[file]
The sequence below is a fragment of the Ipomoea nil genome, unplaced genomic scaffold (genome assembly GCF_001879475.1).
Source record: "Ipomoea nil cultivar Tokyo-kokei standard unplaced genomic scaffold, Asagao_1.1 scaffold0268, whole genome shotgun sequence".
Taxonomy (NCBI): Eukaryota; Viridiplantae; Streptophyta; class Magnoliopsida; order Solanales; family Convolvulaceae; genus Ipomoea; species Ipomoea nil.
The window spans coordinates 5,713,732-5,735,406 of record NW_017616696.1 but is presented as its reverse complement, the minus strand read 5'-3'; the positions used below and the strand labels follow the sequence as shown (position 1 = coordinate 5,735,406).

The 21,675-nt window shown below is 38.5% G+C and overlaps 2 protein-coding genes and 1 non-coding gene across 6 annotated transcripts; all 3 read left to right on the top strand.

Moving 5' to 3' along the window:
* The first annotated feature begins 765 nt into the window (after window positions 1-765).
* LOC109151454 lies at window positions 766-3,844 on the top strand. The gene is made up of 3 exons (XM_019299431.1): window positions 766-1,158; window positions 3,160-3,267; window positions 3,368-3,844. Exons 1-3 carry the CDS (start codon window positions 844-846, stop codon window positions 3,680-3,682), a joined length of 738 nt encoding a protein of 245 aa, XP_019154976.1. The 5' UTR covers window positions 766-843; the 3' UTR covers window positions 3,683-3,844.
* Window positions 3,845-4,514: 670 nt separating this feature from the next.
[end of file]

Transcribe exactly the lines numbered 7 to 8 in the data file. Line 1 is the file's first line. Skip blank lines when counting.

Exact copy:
* The first annotated feature begins 765 nt into the window (after window positions 1-765).
* LOC109151454 lies at window positions 766-3,844 on the top strand. The gene is made up of 3 exons (XM_019299431.1): window positions 766-1,158; window positions 3,160-3,267; window positions 3,368-3,844. Exons 1-3 carry the CDS (start codon window positions 844-846, stop codon window positions 3,680-3,682), a joined length of 738 nt encoding a protein of 245 aa, XP_019154976.1. The 5' UTR covers window positions 766-843; the 3' UTR covers window positions 3,683-3,844.